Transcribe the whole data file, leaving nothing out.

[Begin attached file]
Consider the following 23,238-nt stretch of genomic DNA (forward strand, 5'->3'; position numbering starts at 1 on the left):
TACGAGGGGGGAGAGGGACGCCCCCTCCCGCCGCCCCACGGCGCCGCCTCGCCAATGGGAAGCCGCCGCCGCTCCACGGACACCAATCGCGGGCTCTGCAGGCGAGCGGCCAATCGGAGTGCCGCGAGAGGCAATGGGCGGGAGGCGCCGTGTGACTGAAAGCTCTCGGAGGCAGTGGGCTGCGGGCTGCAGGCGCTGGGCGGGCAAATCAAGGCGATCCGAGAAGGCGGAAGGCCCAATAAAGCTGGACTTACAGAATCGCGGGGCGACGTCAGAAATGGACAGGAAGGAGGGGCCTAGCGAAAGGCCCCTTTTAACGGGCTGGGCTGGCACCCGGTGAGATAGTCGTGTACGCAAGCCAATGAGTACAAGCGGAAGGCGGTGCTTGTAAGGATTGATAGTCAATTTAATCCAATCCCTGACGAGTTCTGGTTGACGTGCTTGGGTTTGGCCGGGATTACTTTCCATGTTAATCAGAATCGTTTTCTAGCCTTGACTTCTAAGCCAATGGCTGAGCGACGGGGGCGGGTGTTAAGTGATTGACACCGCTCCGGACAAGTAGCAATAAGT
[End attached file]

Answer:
Consider the following 23,238-nt stretch of genomic DNA (forward strand, 5'->3'; position numbering starts at 1 on the left):
TACGAGGGGGGAGAGGGACGCCCCCTCCCGCCGCCCCACGGCGCCGCCTCGCCAATGGGAAGCCGCCGCCGCTCCACGGACACCAATCGCGGGCTCTGCAGGCGAGCGGCCAATCGGAGTGCCGCGAGAGGCAATGGGCGGGAGGCGCCGTGTGACTGAAAGCTCTCGGAGGCAGTGGGCTGCGGGCTGCAGGCGCTGGGCGGGCAAATCAAGGCGATCCGAGAAGGCGGAAGGCCCAATAAAGCTGGACTTACAGAATCGCGGGGCGACGTCAGAAATGGACAGGAAGGAGGGGCCTAGCGAAAGGCCCCTTTTAACGGGCTGGGCTGGCACCCGGTGAGATAGTCGTGTACGCAAGCCAATGAGTACAAGCGGAAGGCGGTGCTTGTAAGGATTGATAGTCAATTTAATCCAATCCCTGACGAGTTCTGGTTGACGTGCTTGGGTTTGGCCGGGATTACTTTCCATGTTAATCAGAATCGTTTTCTAGCCTTGACTTCTAAGCCAATGGCTGAGCGACGGGGGCGGGTGTTAAGTGATTGACACCGCTCCGGACAAGTAGCAATAAGT